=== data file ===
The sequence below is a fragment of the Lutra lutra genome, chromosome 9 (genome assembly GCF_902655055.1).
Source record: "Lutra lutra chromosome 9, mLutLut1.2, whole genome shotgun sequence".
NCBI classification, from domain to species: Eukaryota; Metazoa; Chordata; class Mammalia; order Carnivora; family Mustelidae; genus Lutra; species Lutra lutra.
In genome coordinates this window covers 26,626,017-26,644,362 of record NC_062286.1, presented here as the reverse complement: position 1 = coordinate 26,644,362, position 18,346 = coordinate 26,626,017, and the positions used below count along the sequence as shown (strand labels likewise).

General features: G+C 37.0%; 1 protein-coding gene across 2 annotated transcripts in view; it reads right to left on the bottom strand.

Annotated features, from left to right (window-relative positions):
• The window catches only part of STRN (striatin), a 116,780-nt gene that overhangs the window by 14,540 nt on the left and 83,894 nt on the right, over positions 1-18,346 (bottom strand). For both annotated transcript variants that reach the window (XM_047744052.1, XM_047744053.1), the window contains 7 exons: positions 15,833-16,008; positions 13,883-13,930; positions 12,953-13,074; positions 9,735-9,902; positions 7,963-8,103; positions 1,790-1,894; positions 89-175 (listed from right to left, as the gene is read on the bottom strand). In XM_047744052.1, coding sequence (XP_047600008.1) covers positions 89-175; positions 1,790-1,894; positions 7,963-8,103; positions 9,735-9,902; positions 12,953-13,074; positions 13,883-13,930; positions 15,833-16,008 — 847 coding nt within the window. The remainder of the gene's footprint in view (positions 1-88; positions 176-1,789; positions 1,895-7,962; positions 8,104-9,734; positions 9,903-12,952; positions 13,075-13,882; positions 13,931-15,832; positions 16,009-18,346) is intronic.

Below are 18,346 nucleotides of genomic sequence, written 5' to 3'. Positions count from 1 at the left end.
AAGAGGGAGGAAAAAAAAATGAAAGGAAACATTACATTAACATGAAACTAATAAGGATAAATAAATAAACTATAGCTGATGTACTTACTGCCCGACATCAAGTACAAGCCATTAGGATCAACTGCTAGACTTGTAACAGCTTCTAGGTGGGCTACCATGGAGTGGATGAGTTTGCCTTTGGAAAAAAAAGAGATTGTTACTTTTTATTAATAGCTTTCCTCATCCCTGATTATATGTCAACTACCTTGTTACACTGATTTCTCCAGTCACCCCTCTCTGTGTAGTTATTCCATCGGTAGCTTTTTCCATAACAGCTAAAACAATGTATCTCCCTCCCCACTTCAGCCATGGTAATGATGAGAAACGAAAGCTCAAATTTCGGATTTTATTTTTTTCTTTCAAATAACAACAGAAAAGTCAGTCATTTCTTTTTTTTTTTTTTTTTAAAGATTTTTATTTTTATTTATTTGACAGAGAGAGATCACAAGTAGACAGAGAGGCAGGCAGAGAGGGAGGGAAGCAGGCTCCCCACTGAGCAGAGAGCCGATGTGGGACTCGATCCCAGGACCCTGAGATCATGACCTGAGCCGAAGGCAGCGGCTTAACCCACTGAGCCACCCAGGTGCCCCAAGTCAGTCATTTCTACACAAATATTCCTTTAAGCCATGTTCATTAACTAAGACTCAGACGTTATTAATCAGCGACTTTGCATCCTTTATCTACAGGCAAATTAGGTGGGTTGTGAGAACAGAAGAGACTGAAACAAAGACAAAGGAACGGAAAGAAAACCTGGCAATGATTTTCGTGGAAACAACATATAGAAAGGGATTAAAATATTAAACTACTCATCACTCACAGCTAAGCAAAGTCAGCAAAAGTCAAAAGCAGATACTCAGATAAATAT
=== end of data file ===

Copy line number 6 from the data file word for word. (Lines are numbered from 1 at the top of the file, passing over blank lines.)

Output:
Annotated features, from left to right (window-relative positions):